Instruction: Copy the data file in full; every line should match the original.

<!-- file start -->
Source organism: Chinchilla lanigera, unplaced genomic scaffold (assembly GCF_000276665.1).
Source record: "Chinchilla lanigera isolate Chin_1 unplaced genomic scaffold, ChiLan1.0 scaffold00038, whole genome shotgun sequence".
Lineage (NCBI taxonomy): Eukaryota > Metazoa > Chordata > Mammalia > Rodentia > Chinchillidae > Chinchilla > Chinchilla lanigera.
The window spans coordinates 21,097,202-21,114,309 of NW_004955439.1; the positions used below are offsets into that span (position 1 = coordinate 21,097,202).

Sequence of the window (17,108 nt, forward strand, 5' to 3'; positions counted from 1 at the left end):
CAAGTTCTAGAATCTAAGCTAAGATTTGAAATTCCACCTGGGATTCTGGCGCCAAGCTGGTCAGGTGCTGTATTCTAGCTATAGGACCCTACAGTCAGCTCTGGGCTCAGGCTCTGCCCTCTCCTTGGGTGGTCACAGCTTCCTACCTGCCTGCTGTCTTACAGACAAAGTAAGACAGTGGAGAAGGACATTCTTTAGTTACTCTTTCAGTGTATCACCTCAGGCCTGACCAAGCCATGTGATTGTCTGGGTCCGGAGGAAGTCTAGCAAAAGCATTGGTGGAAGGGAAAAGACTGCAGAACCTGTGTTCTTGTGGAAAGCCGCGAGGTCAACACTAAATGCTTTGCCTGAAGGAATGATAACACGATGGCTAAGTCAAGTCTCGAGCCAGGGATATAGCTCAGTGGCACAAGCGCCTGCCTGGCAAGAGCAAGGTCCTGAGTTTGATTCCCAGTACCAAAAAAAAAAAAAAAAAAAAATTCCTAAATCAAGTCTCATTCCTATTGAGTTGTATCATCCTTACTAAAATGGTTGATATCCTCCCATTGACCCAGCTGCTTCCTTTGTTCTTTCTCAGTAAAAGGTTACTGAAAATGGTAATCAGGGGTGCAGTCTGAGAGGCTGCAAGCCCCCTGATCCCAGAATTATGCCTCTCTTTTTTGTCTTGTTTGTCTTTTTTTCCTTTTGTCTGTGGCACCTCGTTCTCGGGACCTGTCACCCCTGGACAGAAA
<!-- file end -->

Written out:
Source organism: Chinchilla lanigera, unplaced genomic scaffold (assembly GCF_000276665.1).
Source record: "Chinchilla lanigera isolate Chin_1 unplaced genomic scaffold, ChiLan1.0 scaffold00038, whole genome shotgun sequence".
Lineage (NCBI taxonomy): Eukaryota > Metazoa > Chordata > Mammalia > Rodentia > Chinchillidae > Chinchilla > Chinchilla lanigera.
The window spans coordinates 21,097,202-21,114,309 of NW_004955439.1; the positions used below are offsets into that span (position 1 = coordinate 21,097,202).

Sequence of the window (17,108 nt, forward strand, 5' to 3'; positions counted from 1 at the left end):
CAAGTTCTAGAATCTAAGCTAAGATTTGAAATTCCACCTGGGATTCTGGCGCCAAGCTGGTCAGGTGCTGTATTCTAGCTATAGGACCCTACAGTCAGCTCTGGGCTCAGGCTCTGCCCTCTCCTTGGGTGGTCACAGCTTCCTACCTGCCTGCTGTCTTACAGACAAAGTAAGACAGTGGAGAAGGACATTCTTTAGTTACTCTTTCAGTGTATCACCTCAGGCCTGACCAAGCCATGTGATTGTCTGGGTCCGGAGGAAGTCTAGCAAAAGCATTGGTGGAAGGGAAAAGACTGCAGAACCTGTGTTCTTGTGGAAAGCCGCGAGGTCAACACTAAATGCTTTGCCTGAAGGAATGATAACACGATGGCTAAGTCAAGTCTCGAGCCAGGGATATAGCTCAGTGGCACAAGCGCCTGCCTGGCAAGAGCAAGGTCCTGAGTTTGATTCCCAGTACCAAAAAAAAAAAAAAAAAAAAATTCCTAAATCAAGTCTCATTCCTATTGAGTTGTATCATCCTTACTAAAATGGTTGATATCCTCCCATTGACCCAGCTGCTTCCTTTGTTCTTTCTCAGTAAAAGGTTACTGAAAATGGTAATCAGGGGTGCAGTCTGAGAGGCTGCAAGCCCCCTGATCCCAGAATTATGCCTCTCTTTTTTGTCTTGTTTGTCTTTTTTTCCTTTTGTCTGTGGCACCTCGTTCTCGGGACCTGTCACCCCTGGACAGAAA